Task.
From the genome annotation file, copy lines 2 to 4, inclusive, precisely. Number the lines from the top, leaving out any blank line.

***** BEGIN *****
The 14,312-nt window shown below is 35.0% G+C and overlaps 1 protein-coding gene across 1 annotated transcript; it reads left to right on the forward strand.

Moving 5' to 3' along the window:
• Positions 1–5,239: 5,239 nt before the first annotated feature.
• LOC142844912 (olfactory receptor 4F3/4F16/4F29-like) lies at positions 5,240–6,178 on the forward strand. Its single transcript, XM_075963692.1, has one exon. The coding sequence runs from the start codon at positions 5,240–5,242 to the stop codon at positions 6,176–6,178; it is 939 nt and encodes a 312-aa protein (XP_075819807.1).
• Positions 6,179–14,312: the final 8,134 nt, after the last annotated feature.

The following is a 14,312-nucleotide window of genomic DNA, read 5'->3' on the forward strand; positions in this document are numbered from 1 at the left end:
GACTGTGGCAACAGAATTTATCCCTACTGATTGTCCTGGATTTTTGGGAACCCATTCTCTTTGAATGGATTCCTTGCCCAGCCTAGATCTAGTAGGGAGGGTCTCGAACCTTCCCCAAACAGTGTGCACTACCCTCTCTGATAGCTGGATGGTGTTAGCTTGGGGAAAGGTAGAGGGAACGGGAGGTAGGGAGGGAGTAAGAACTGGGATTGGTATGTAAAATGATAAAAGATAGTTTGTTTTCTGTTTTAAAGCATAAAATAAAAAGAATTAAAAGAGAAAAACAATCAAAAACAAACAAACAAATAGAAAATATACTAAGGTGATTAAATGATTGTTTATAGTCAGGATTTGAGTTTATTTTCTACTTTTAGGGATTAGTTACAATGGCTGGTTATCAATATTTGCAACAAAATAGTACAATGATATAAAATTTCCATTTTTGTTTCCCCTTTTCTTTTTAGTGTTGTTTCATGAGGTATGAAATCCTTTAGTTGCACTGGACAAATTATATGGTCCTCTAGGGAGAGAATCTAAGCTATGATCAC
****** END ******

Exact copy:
Moving 5' to 3' along the window:
• Positions 1–5,239: 5,239 nt before the first annotated feature.
• LOC142844912 (olfactory receptor 4F3/4F16/4F29-like) lies at positions 5,240–6,178 on the forward strand. Its single transcript, XM_075963692.1, has one exon. The coding sequence runs from the start codon at positions 5,240–5,242 to the stop codon at positions 6,176–6,178; it is 939 nt and encodes a 312-aa protein (XP_075819807.1).